Father Sez

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The costly PF mistakes and blunders I have made, and why you should not repeat my mistakes – Part 3

Thursday, January 24th, 2008

The four mistakes we have talked about so far are :- 

-         Not paying myself first

-         Not forming or joining a correct peer group

-         Not having a written budget and

-         Not managing my career properly  

There are more.

The next one is “not getting a better or the best deal on my mortgages”. 

My first mortgage was taken sometime in the late eighties. At that time, I was holding a key management position in a PLC.  The bank officers came to my office and took my particulars. A week or so later, they returned, this time with a solicitor. They had the documents all prepared and all I had to do was to sign on the dotted line.  

Which I did. 

The only things I remember about this mortgage :- 

a)    The Bank

b)    The amount borrowed

c)     The term and

d)    The monthly installment  

In the rush of the feeling of importance, I did not know then nor did I find out what the interest rate was, or whether it was a competitive one. And I did not even read the loan agreement and the other documents that came along with it.  

This loan was prepaid in full about 75% or so into its term. 

One would have thought that I should have learnt from this experience. Unfortunately I did not. 

With this house now free of loans, our family shifted to another town. We took another fresh mortgage on this first house and used the funds to pay for the second house in the new town + the renovations.  

As I was no longer holding that so called “important position”, this time, I had to join the queue and apply for the loan.        

Again the only things that I bothered about were same 4 things mentioned earlier. Now, having learnt a lot more about PF from the blogs, I have calculated the “losses” from this second misadventure.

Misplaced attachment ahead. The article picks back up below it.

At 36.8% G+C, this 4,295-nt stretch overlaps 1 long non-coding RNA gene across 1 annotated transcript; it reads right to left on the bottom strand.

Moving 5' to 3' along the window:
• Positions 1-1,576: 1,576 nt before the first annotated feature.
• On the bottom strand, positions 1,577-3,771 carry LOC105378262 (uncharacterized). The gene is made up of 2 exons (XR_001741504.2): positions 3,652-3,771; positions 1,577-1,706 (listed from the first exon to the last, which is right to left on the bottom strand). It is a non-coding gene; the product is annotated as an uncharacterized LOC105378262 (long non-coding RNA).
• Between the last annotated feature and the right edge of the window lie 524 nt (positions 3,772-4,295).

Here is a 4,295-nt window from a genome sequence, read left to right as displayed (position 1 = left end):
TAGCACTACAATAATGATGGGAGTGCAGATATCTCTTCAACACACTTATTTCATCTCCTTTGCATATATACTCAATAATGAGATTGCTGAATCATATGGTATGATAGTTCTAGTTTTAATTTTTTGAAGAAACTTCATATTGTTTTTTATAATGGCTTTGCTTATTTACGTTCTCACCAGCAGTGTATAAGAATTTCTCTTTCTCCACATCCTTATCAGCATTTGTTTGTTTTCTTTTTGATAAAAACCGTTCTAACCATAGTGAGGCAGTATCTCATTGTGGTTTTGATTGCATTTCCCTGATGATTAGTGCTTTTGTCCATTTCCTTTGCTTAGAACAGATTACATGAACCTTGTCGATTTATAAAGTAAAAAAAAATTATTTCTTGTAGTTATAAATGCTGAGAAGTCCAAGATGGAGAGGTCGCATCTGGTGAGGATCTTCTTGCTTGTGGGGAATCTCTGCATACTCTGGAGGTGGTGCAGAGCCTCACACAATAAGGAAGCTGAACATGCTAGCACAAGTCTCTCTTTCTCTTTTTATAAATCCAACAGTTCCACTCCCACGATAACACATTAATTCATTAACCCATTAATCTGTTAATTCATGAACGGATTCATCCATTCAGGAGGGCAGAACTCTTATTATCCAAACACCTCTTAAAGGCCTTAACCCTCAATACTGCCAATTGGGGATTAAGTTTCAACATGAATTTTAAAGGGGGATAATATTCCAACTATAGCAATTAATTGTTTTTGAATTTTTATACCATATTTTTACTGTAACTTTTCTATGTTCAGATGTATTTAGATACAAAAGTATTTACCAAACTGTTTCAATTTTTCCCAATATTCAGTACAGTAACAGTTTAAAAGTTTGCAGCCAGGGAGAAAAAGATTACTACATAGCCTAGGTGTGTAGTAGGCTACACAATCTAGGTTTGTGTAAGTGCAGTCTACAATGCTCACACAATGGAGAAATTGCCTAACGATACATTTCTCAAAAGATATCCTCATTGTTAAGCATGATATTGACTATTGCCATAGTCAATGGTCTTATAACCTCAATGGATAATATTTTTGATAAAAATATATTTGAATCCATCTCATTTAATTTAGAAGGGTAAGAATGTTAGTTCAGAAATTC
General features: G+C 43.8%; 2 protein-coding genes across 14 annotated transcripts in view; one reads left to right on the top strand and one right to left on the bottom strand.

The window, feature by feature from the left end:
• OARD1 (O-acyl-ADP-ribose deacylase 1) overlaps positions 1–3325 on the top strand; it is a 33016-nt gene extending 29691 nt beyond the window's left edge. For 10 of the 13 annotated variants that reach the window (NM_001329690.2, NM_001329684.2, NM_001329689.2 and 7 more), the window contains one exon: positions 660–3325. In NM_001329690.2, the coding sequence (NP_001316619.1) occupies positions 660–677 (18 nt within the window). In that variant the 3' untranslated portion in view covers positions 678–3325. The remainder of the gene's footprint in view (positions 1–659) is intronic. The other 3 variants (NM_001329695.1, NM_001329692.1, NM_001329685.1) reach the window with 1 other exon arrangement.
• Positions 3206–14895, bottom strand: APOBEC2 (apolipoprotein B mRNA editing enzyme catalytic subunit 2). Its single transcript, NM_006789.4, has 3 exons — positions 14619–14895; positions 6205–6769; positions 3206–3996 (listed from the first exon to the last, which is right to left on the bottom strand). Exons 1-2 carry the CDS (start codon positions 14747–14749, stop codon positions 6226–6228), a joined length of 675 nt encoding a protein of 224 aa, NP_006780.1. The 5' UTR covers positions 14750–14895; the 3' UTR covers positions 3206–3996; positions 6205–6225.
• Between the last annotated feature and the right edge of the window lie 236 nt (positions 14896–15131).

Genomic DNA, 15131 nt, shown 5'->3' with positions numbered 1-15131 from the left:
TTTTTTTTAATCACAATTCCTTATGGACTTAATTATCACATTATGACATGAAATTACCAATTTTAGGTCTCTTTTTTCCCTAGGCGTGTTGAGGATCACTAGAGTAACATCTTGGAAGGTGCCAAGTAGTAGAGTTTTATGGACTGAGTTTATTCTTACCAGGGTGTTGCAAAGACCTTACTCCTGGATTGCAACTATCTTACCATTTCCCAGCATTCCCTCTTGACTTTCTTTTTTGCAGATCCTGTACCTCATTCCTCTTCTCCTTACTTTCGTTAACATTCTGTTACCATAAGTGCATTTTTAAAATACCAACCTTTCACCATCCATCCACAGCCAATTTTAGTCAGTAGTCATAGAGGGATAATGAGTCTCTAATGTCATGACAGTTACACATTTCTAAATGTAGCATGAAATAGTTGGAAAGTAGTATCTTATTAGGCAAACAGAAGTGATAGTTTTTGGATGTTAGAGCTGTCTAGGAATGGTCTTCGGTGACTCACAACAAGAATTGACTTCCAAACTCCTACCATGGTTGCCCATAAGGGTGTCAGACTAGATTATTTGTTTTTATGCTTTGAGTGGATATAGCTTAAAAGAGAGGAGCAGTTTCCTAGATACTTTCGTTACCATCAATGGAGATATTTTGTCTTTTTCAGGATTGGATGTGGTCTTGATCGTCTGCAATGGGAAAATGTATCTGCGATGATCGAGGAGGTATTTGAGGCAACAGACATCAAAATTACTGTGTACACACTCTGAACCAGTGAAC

Had I shopped around for rates, I would have reasonably easily gotten a 10% reduction. If I had taken the lower interest rate loan and paid the same installments, I would have a year less to go. 

What I should have done

a)    I should have done comparison shopping for rates and terms of the loans. This should not have been too difficult an exercise as we do not have too many banks in our country. 

b)    I should have read every document carefully before signing. Though in this case, no surprises have come up so far, I have given the bank powers to raise rates at their discretion etc. (Though my loan is a fixed rate loan).

PS:

I tried to refinance the loan sometime last year, but the bank’s lawyers again came up with clauses allowing them to raise rates at their discretion, despite the ads promising an absolutely fixed rate loan throughout the length of the loan period.

My wife and I have since then decided to sell off the house and pay down our liabilities.

Don’t repeat my mistake, please

The purchase of our home is usually one of our biggest commitments. Hence the mortgage would be one of our biggest and longest liabilities. This liability has to be shopped for carefully, comparing rates and terms.  

If we are a good credit risk, we should make the Bank work for its money. 

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